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September 2023

Home Food Safety Storage Tips

We cannot see, smell or taste harmful bacteria that may be in the food we eat. Foodborne illness can cause anyone to get sick; however, those with compromised immune systems and older adults are at a higher risk. Safe steps in food storage are key to keeping food safe.


CLEAN – Keep the refrigerator clean! On a regular basis check and discard old or outdated foods, clean shelving with soapy water, rinse and sanitize food contact surfaces. Use ready-made sanitizer or sanitizer wipes indicated as safe for food contact surfaces OR prepare a solution of chlorine (bleach) at 50 ppm. Mix 1/2 tsp. bleach in 4 cups of water.
CHILL – Refrigerate promptly. Cold temperatures slow the growth of bacteria. Keep the refrigerator temperature at or below 41°F and freezer below 10°F. This is one of the most effective ways to keep food safe. Use a refrigerator thermometer to check the temperature, and adjust the thermostat as needed. Always thaw or cool leftovers in the refrigerator, never leave on the counter. Avoid overloading the fridge, as it may impair the ability to function properly.
SEPARATE – Don’t cross contaminate. Always keep raw foods separate from ready to eat foods, and clean produce separate from uncleaned produce. Store eggs in their original carton on the bottom shelf with raw meats, seafood & poultry, below cooked foods.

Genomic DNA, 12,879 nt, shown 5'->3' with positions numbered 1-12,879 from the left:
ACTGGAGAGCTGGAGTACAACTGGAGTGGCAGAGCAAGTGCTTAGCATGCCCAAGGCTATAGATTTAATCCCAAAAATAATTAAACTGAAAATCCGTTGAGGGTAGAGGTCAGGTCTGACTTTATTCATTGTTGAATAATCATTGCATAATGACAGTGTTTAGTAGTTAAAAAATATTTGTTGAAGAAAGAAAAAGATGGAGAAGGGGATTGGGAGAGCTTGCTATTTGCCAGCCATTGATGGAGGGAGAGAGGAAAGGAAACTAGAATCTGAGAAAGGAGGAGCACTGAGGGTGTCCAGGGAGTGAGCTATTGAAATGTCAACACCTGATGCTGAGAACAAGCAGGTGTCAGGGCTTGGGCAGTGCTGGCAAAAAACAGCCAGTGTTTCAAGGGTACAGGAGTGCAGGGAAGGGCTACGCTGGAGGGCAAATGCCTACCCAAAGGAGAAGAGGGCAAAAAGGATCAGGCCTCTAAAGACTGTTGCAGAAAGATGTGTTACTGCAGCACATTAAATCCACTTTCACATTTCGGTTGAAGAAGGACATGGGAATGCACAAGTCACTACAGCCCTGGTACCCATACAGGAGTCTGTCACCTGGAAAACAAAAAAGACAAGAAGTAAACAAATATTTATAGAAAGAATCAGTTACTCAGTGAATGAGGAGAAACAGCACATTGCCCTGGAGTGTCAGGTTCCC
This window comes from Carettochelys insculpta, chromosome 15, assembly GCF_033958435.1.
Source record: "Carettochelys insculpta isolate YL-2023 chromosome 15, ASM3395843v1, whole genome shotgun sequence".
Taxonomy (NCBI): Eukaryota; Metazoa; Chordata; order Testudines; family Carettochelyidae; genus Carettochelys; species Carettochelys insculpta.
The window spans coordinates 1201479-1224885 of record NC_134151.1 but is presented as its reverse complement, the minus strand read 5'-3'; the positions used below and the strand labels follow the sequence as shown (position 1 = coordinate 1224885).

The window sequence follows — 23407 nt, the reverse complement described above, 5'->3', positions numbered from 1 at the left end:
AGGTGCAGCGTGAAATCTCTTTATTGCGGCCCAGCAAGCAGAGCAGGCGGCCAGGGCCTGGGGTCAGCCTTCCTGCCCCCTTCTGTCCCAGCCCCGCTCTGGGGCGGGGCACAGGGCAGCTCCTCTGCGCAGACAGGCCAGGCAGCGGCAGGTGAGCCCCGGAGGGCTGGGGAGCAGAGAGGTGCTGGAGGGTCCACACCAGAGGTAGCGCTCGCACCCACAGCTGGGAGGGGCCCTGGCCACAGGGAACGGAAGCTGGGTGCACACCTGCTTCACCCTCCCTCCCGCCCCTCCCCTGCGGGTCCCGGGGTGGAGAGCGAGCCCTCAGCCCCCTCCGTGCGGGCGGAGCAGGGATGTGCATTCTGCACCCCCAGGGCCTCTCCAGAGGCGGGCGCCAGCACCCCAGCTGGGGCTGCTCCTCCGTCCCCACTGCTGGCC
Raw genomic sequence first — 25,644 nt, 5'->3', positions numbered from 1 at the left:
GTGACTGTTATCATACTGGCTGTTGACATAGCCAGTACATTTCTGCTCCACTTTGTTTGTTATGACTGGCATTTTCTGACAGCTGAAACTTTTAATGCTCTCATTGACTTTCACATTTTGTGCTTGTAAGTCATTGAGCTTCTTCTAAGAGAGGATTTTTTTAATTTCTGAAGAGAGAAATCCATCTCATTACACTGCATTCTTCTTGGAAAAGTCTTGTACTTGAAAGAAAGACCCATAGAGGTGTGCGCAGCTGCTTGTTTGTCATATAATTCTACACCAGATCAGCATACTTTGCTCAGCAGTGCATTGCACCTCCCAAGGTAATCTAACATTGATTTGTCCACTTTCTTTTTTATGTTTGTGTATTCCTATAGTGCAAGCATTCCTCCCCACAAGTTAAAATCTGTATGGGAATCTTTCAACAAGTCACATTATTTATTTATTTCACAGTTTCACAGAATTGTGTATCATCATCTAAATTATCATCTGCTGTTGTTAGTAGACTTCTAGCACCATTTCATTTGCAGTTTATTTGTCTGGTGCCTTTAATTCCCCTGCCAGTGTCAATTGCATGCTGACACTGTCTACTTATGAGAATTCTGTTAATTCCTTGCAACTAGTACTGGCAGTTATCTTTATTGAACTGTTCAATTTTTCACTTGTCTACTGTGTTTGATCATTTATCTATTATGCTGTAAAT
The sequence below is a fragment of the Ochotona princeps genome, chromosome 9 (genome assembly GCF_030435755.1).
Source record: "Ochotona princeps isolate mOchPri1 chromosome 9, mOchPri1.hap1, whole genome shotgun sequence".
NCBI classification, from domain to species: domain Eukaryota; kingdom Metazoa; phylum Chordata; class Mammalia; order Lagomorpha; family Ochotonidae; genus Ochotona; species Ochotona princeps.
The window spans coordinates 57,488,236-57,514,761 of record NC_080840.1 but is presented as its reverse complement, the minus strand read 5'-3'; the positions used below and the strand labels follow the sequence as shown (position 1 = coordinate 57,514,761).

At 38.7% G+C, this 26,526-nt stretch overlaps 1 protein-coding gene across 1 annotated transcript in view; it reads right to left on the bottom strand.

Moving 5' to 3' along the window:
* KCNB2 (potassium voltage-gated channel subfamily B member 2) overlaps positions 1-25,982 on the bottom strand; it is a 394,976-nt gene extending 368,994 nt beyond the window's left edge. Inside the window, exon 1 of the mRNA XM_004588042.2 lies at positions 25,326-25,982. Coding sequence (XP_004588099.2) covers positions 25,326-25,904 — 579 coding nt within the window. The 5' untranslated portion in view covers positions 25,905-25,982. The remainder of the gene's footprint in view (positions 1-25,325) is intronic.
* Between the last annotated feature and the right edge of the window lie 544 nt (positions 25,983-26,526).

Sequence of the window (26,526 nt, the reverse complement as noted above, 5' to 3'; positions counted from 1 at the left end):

ROTATE – Use older foods first (first in, first out). Date foods, especially leftovers. Use leftovers within 3 days.  Check dates on packaged foods. Remember, bacteria that causes foodborne illness cannot be seen, tasted or smelled.


  • Store bulk dry goods in containers with tight fitting lids, label and date.
  • If cans show signs of leaking or bulging, toss them out.
  • Store spices & oil away from heat and light.
  • Check dates on packaged foods.


Although many foods have dates, they are not required to by federal law. Manufacturer dates indicate when the quality is best. This is not an indicator of food safety. What do these terms mean?

  • “Sell-By” - how long the store can display the product.
  • “Best if Used By” or “Use-By” - when you should eat or freeze the food for best quality.
    Food may be good past this date if it was handled correctly. Keep in mind, as soon as the package is opened these dates do not apply.
  • Refrigerated foods generally are good for 3-7 days, some condiments and hard cheeses will last longer.  When it doubt, throw it out.
  • Freezer: if the food has freezer burn, is unlabeled, or in the freezer more than six-months, toss it out!
  • For more information contact the USDA Meat & Poultry Hotline at 1.800.535.4555 OR “ask Karen” at


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